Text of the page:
Topics having to do with multiple meanings of a word or phrase.

learn more… | top users | synonyms (1)

1
vote
1answer
276 views

What is the meaning of “He was a myth made man”?

I can't understand the meaning. Is it "He was a mythical person" or "He was a myth that became a man"?
1
vote
1answer
454 views

What is the average number of meanings for a word in English?

Many words have multiple meanings. Sometimes they are related (like "theory" as opposed to "practice", versus "theory" as in "scientific theory"), but sometimes they’re completely different (like "dye"...
2
votes
2answers
16k views

Are “that's it” and “that's all” interchangeable?

Are "that's it" and "that's all" interchangeable? Is there any specific case where I should use one instead of the other?
6
votes
2answers
9k views

“Suspect” versus “Suspicious” as Adjectives

A recent question on this site ("to suspect" vs "to be suspicious of") asks about the difference between "to suspect" and "to be suspicious of." An even more complicated situation ...
3
votes
1answer
343 views

Scan Method vs Scanning Method

The question here is what is the meaning of the two: Scan Method Scanning Method My assumption is that the interpretations are, respectively: A method which describes how the scanning procedure ...
0
votes
3answers
240 views

December 15th to December 16th

In general, if I say: From December 15th to December 16th Would you expect the range to be from 12/15 00:00 to 12/16 23:59 or would you expect it to be from 12/15 00:00 to 12/15 23:59?
1
vote
1answer
212 views

Parenthetical statement that expresses a condition

I am studying a book and one of the lines (which was written in the 30's) is, We had admitted that we were powerless over alcohol — that our lives had become unmanageable. My question is ...
-1
votes
4answers
626 views

Using any punctuation, how many meanings does this sign have? [closed]

I was walking in the Norfolk countryside today, when I spotted this sign. Notice that it is devoid of punctuation. It is obviously a warning sign to motorists. However, it made me giggle. Using any ...
2
votes
2answers
229 views

Commision on stock market

Is it correct to use word commision as a synonym to order on stock market? In meaning: an instruction from customers to brokers to buy or sell on the exchange. I know that commision is a fee or ...
3
votes
2answers
757 views

Is “I don't work here” literal or does it mean “I am not an employee of this establishment”? [closed]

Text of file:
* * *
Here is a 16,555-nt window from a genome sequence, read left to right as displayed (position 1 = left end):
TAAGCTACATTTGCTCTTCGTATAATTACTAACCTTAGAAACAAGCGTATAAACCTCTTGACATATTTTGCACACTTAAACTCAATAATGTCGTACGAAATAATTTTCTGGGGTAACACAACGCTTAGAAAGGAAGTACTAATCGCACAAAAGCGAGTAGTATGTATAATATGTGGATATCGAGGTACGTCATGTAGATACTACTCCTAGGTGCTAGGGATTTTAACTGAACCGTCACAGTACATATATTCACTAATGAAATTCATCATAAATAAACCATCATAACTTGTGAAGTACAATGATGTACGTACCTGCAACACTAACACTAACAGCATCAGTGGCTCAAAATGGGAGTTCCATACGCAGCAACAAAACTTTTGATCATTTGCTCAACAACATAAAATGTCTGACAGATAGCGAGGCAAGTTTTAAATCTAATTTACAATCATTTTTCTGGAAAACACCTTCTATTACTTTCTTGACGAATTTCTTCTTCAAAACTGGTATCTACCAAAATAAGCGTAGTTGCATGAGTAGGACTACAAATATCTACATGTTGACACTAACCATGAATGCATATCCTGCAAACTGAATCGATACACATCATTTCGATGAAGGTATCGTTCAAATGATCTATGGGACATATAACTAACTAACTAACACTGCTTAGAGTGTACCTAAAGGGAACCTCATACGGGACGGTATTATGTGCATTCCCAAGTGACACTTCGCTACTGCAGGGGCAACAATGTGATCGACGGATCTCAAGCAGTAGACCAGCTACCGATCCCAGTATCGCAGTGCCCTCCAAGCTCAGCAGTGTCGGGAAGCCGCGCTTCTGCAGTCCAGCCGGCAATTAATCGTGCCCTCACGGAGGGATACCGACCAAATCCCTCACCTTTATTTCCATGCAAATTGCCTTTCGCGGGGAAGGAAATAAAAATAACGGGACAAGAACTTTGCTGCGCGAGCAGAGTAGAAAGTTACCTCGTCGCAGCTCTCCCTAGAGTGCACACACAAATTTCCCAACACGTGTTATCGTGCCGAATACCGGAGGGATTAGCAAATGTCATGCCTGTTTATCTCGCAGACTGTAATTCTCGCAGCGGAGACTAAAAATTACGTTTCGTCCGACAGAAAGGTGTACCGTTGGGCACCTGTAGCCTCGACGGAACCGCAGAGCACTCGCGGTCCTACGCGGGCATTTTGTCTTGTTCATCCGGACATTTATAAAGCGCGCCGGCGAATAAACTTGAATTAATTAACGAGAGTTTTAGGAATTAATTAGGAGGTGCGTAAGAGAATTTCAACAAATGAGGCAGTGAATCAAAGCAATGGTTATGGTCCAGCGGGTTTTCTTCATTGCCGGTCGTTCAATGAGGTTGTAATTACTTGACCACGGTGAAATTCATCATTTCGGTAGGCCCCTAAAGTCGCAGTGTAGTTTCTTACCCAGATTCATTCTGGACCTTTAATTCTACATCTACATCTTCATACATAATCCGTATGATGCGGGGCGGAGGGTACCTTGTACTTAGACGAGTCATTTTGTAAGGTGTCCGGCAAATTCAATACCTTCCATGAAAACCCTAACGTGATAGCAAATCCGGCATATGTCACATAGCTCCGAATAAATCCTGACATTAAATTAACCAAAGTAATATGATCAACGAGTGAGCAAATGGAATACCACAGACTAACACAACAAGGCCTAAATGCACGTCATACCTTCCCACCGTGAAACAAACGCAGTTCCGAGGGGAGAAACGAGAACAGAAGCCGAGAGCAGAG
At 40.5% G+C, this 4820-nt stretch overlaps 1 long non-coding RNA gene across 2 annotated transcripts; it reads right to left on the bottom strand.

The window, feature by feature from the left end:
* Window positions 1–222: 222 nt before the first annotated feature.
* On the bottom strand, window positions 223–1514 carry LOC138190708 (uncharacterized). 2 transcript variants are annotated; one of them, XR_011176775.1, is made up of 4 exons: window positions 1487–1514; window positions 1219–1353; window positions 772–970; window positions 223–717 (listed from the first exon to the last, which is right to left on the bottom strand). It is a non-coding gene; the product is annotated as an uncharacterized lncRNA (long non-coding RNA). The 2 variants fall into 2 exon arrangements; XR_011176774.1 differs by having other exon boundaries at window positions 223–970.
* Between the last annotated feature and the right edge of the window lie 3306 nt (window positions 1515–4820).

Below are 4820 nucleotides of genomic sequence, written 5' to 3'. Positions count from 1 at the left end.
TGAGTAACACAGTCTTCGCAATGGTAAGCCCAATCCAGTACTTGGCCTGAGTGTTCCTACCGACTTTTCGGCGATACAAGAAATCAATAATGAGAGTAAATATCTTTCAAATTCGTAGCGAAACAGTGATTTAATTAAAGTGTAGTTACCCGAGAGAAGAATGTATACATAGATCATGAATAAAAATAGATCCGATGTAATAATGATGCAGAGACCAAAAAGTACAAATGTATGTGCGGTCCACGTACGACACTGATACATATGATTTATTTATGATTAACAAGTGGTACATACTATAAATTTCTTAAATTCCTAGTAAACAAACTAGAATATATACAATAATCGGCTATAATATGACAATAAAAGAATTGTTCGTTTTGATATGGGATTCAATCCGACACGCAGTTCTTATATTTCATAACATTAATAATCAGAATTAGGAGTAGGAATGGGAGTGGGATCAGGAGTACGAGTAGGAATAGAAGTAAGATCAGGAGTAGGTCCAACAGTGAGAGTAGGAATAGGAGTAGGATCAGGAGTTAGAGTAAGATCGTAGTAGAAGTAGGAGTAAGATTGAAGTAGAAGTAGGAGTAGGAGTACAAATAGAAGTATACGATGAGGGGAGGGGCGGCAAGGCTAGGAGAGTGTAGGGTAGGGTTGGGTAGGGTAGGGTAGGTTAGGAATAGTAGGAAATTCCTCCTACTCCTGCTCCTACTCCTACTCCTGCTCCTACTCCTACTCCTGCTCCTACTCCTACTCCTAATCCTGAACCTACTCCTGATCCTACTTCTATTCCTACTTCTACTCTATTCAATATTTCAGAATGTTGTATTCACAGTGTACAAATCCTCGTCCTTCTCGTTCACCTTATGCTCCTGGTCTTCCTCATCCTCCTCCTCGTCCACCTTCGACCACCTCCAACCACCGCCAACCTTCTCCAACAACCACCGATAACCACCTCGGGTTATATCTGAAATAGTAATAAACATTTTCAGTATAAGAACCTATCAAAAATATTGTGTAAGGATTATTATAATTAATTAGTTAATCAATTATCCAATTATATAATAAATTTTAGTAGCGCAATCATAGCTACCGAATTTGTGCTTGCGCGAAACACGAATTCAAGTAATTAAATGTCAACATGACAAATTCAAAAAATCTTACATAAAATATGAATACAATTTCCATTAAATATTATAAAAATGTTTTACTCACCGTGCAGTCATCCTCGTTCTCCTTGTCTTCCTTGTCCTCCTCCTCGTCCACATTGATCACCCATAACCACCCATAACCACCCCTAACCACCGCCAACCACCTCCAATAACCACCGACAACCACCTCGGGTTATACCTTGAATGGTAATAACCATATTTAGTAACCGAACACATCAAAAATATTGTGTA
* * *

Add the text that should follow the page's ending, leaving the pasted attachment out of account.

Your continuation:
Part of my work involves visiting retail establishments during business hours. Often, when mistaken for an employee of the store, I am asked a question about where to find something in the store, to ...
1
vote
1answer
115 views

deep roll of blue at the tops

I want some help with my question about the meaning of “deep roll of blue at the tops”: "The men were dressed in blue, of the same shade as their hats, and wore well-polished boots with a deep ...
3
votes
4answers
2k views

Semantic or pragmatic ambiguity?

When one says "Do you want a cup of coffee?" he can mean: either an informative question — "Do you feel a desire to a cup of coffee?", or a polite offer — "I can make you a cup of coffee if you want"...
1
vote
0answers
641 views

What does 'next Monday' mean? [duplicate]

Possible Duplicate: Which day does “next Tuesday” refer to? Meaning of “last/this/next Monday” Scenario: You get a phone call on Wednesday, saying "you have to report to X next Monday". ...
1
vote
2answers
251 views

Is the title ambiguous?

I am writing a paper for a conference, and I am a bit worried about correctness of the title that I chose. The title is "Energy Functions of X and their Existence Conditions" Where X is long ...
4
votes
2answers
491 views

Meaning and etymology of “down with”

I've searched a lot and found out that down with as a slang phrase means "being in an agreement with something". On the other hand, I know that it also means "death upon something". So in a sentence ...
6
votes
3answers
254 views

Is it safe to use “old” to mean “previous” for a person?

Is it safe to use "old" to mean "previous" or "former" for something like "my old teacher"? Or is it a bit risky, because "old" also has a meaning with respect to age (i.e., chronologically gifted)? ...
-3
votes
2answers
12k views

Only then or then only?

I am not a native speaker. I have seen people at my place uses similar kinds of sentences interchangeably. If he comes, only then I will go. If he comes, then only I will go. Which of these ...
5
votes